Here is another slightly different view of the back.

That finishes this model.  I am doing the planning for the next model.



Tuesday, September 26, 2017

Boarding house model

My boarding house model is mostly complete.  My inspiration for this model was an old photo of a similar view of what I built for the back of my model.   Some time ago I built a model of a rooming house.  The difference between a rooming house and a boarding house is mostly that the boarding house provides one or more meals as I understand it.   This boarding house provides rooms for some workers at the bobbin mill and the businesses along the water front.


The platform levels and stairs took some time.  I plan to add more details on the platforms.


Above you see the front which is very plain.  The front and rear bases are made from card stock  which will be flattened when I install the structure on the layout.


Above is another view of the back directly in front of the camera - just another view.  On the lower left is a small storage shed.




Monday, September 18, 2017

Bobbin mill installed

The bobbin mill is now installed on the layout with some scenery added.   The near end has piles of wood chips from the bobbin turnings, similar to what the prototype had.  I will be adding more scenery along with the next model I am building.


Next model

My next model will be a boarding house adjacent to the bobbin mill.  That will give some of the bobbin mill workers a place to live.  The Glen bobbin mill had a boarding house near by but it was not very interesting.  My boarding house is a 3 story building with an interesting back that will have a porch on each level with stairs and lots of details.  I have a rough start with the front and two sides - lots more details to be added including the corner posts.


I am also building a Jordan Products model T Ford stake truck to serve the bobbin mill.

Some personal railroad history.

Years ago I belonged to the Three Rivers Narrow Gauge Historical Society which dealt with narrow gauge railroads the used to serve the Pennsylvania and Ohio areas.  All of those roads had ceased to exist and had very little remaining vestiges.  We used to have annual tours to visit the areas where the railroads ran,  About the most we ever saw was an occasional bridge, barren right of way (some vestiges of ties and track, and a box car used as a shed.  We had fun any way.  The society published a quarterly newsletter called Light Iron and Short Ties - L.I.S.Y. (I have the issues published while I was a member).  The society eventually folded due mostly to lack of new information.  I was looking trough the newsletters recently and remembering the good times.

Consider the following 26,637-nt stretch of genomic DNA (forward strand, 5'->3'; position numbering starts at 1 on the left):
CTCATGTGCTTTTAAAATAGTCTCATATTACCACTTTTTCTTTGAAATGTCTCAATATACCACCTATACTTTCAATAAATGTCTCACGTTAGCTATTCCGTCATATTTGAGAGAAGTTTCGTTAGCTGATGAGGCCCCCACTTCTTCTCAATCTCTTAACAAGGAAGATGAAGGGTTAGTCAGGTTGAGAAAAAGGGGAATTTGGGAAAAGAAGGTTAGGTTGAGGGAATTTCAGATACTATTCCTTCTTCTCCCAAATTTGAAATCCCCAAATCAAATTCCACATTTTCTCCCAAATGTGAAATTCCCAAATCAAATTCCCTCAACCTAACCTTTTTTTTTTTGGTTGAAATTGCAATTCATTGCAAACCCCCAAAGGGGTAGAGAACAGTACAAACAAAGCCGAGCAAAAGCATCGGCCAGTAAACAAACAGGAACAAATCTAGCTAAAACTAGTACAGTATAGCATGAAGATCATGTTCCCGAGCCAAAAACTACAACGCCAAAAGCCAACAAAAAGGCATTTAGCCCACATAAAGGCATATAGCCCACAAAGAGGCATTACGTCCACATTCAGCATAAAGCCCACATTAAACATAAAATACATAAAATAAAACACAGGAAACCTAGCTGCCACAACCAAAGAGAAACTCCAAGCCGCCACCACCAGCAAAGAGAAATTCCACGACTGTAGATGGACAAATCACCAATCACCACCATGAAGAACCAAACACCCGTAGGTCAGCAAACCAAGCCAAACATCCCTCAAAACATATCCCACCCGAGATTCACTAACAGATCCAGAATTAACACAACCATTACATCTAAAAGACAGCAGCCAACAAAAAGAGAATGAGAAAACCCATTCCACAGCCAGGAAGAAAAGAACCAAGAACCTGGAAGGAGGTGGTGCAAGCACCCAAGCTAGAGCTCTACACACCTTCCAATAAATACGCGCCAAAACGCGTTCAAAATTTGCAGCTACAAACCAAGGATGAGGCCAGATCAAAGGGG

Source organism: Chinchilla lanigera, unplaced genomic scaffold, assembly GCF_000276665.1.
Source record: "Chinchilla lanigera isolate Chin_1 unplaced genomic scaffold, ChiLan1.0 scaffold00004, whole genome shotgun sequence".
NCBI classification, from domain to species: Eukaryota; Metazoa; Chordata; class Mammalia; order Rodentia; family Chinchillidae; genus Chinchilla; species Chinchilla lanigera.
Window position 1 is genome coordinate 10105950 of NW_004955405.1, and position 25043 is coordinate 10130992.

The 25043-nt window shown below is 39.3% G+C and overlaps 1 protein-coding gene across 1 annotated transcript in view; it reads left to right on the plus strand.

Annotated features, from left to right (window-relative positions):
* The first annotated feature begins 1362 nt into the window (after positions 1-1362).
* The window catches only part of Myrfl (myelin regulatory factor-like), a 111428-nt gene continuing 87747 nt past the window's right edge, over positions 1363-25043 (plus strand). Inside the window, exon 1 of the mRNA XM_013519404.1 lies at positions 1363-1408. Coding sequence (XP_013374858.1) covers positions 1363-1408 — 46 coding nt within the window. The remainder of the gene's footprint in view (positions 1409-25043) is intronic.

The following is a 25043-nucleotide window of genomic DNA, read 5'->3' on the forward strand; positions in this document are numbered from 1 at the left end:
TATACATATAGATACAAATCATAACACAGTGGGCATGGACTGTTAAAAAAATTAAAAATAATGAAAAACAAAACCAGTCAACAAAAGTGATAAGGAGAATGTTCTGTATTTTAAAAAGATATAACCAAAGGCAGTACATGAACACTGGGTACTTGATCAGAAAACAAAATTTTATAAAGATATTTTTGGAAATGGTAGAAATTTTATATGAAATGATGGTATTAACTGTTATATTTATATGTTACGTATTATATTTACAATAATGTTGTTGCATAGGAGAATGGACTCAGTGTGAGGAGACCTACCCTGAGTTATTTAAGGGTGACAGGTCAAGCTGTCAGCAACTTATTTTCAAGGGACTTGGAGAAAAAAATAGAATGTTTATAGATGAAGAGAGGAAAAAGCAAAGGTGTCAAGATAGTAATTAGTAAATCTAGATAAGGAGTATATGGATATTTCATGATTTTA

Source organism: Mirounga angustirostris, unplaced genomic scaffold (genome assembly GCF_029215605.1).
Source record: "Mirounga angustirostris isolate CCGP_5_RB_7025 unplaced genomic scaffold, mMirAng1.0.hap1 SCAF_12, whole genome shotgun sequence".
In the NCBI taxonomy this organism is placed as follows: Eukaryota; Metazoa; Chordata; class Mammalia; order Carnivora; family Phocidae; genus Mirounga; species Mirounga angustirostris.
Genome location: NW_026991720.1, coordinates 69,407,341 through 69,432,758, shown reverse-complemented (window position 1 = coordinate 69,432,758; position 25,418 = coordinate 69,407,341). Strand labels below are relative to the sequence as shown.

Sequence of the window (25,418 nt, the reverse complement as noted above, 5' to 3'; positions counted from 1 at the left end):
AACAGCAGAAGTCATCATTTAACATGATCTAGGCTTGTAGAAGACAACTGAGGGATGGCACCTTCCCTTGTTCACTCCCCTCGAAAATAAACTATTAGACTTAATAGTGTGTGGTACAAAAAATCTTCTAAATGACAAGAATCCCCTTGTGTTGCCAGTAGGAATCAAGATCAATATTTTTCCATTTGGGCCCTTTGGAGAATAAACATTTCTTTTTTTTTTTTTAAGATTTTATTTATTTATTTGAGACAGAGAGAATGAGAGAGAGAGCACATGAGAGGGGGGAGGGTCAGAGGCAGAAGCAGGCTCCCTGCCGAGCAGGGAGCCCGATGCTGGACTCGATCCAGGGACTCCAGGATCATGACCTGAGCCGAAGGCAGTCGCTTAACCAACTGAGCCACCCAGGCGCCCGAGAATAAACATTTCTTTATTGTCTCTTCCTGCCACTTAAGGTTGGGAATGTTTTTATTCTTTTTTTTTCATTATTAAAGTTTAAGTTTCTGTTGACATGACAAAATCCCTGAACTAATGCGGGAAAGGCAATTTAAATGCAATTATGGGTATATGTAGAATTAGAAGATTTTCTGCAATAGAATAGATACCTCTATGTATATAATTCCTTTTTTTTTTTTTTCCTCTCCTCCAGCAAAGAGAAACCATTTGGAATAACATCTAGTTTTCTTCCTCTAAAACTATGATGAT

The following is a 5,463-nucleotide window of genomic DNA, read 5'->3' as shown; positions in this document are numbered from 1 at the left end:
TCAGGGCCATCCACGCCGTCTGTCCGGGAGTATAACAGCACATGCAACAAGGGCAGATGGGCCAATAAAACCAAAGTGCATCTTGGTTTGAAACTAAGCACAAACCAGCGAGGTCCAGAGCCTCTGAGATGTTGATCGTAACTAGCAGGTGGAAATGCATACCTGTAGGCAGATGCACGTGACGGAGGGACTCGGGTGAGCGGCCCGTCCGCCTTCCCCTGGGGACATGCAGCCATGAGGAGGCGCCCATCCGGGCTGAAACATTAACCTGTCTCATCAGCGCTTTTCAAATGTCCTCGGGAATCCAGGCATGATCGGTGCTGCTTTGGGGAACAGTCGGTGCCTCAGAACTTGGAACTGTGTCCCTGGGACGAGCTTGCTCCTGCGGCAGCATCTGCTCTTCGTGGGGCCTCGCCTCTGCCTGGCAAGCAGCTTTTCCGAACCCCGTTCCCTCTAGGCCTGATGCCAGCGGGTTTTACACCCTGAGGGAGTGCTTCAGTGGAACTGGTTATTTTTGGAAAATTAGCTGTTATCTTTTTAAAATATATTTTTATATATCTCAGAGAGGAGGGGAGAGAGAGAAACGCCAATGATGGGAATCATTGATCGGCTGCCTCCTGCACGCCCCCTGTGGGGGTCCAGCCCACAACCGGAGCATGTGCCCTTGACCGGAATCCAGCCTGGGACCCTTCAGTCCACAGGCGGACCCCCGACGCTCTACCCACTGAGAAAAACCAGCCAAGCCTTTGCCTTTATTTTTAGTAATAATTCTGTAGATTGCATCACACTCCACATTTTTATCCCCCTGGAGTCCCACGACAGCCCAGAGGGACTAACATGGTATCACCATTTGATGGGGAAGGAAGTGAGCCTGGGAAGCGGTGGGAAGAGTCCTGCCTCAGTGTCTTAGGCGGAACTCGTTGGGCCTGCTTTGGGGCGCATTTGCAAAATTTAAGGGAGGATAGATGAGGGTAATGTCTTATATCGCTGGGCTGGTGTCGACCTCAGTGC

Wednesday, September 13, 2017

Bobbin mill coppice barn

I have completed the coppice barn for the bobbin mill and attached it.  The coppice barn is for storage  (and sometimes debarking) of the hard wood for making the bobbins.  Although it is somewhat difficult to see in the photo, I have detailed the interior of the coppice barn with stacks of logs (sticks I gathered in my back yard), a scratch built dolley next to the ramp into the mill,  a figure hoisting a log,  a log cart, and a scratch built work bench.


There are a few tools on the work bench and a saw leaning on the front of it.  The roof of the barn was made using the venerable Campbell shingles.


In the photo above you can see a photo of the Glen bobbin mill which I used as a guide in making my model.  I am guessing the elevated covered wooden shaft rising from the shed to the upper part of the boiler room was for moving wood chips for use in heating the boiler.  There will be piles of wood chips at the base of the building once it is installed on the layout.


Above you can see the rear of the structure and the rail siding that serves it.


Above is an overall view of the rear of the building.

Next I need to add some signs and install the building on the layout with lots of detritus around it and maybe a truck delivering logs.